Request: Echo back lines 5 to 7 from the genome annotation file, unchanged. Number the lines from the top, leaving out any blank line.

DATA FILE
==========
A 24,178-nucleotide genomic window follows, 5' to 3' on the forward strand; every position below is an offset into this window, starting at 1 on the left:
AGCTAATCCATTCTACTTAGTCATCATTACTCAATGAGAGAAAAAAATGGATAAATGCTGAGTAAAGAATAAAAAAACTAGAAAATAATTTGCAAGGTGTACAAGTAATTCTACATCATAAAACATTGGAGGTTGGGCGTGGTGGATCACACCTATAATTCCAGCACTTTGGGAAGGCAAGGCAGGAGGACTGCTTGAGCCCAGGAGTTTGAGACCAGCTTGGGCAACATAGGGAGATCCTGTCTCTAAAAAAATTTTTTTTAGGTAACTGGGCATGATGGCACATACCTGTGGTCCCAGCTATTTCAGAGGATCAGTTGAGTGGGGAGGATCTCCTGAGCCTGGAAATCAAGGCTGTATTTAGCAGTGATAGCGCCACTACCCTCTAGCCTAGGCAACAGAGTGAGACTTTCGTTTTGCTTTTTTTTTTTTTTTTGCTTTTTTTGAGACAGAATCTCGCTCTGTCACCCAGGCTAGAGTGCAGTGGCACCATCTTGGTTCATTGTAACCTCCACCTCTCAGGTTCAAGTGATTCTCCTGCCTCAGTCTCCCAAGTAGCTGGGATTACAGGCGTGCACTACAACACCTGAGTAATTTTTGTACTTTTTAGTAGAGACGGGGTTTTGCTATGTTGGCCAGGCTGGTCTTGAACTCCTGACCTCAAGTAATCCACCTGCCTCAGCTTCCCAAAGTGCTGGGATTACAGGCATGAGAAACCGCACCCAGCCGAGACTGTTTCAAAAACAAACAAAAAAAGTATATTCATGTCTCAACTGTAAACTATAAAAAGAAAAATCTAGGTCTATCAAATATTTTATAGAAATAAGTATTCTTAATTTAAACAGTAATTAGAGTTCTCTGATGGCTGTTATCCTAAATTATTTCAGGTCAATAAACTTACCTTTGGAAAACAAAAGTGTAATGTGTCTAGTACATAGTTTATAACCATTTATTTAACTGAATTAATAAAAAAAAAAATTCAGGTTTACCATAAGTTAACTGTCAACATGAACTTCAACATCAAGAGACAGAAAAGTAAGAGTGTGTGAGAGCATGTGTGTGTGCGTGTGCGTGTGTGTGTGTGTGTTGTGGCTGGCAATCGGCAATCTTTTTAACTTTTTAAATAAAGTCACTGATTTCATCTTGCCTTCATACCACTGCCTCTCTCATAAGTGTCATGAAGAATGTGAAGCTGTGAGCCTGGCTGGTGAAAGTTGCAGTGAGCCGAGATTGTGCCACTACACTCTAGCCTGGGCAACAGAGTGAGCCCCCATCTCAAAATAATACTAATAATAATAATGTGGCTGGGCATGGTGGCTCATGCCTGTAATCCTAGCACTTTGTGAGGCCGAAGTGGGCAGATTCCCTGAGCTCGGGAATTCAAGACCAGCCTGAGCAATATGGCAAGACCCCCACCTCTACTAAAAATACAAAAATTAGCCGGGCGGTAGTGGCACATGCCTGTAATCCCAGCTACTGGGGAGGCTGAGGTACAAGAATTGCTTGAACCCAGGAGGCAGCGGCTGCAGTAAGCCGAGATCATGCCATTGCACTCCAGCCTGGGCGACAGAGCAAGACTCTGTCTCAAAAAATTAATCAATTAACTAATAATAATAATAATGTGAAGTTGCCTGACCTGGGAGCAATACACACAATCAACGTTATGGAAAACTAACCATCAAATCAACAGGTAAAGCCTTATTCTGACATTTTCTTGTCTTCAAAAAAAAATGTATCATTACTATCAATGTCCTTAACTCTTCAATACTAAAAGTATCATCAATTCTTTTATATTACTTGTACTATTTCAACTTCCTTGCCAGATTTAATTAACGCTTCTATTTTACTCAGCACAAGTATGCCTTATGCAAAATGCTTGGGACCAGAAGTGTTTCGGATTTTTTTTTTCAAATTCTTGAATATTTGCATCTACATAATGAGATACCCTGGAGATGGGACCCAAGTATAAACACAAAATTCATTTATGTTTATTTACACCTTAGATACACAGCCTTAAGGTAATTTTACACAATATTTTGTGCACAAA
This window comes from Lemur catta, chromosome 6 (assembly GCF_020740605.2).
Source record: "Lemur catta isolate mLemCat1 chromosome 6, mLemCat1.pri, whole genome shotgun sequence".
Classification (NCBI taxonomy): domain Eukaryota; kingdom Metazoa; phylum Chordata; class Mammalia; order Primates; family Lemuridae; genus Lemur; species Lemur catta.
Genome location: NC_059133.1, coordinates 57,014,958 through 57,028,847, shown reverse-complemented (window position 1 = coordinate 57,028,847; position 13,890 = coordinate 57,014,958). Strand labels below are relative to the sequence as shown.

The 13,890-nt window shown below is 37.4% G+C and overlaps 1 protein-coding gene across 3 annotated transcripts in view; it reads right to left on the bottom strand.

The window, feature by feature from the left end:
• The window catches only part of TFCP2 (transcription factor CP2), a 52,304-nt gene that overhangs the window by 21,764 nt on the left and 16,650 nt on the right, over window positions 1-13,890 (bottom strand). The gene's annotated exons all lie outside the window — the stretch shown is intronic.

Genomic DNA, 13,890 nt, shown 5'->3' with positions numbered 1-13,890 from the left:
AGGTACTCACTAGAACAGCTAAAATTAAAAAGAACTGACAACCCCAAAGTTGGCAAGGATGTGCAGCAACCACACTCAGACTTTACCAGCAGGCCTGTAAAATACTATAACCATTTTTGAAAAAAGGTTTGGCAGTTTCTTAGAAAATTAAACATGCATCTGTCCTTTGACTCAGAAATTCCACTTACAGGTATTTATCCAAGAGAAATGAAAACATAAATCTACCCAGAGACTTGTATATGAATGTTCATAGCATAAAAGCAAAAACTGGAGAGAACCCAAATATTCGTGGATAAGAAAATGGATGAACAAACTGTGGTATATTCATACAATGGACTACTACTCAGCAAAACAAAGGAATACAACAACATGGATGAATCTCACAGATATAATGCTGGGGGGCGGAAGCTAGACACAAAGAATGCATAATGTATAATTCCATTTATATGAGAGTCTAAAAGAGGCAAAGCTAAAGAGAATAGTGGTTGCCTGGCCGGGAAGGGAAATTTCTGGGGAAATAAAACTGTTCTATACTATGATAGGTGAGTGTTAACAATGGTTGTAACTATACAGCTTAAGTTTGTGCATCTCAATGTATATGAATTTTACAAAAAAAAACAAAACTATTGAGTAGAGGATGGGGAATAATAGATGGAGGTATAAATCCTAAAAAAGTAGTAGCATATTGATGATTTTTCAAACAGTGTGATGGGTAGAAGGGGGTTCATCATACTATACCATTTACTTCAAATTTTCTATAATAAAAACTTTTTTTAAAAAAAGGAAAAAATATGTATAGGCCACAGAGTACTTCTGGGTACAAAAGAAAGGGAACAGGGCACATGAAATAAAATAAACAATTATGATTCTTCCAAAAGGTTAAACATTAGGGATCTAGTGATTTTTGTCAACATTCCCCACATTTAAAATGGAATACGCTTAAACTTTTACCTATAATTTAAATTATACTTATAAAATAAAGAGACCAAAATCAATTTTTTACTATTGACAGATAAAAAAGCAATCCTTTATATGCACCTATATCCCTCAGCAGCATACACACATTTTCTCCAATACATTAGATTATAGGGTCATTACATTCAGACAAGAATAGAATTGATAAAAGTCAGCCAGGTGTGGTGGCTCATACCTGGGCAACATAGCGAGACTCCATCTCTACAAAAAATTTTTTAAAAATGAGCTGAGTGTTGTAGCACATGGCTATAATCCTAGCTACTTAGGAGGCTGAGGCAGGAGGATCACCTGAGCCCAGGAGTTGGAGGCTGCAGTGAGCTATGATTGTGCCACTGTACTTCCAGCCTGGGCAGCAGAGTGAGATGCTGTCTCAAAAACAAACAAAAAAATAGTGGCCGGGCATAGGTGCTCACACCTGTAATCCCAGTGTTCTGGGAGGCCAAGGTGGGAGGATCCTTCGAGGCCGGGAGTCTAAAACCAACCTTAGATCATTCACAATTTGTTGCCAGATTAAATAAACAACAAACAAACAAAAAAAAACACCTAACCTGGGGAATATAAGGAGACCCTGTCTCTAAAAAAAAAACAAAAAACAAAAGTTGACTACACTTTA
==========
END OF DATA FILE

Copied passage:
Classification (NCBI taxonomy): domain Eukaryota; kingdom Metazoa; phylum Chordata; class Mammalia; order Primates; family Lemuridae; genus Lemur; species Lemur catta.
Genome location: NC_059133.1, coordinates 57,014,958 through 57,028,847, shown reverse-complemented (window position 1 = coordinate 57,028,847; position 13,890 = coordinate 57,014,958). Strand labels below are relative to the sequence as shown.

The 13,890-nt window shown below is 37.4% G+C and overlaps 1 protein-coding gene across 3 annotated transcripts in view; it reads right to left on the bottom strand.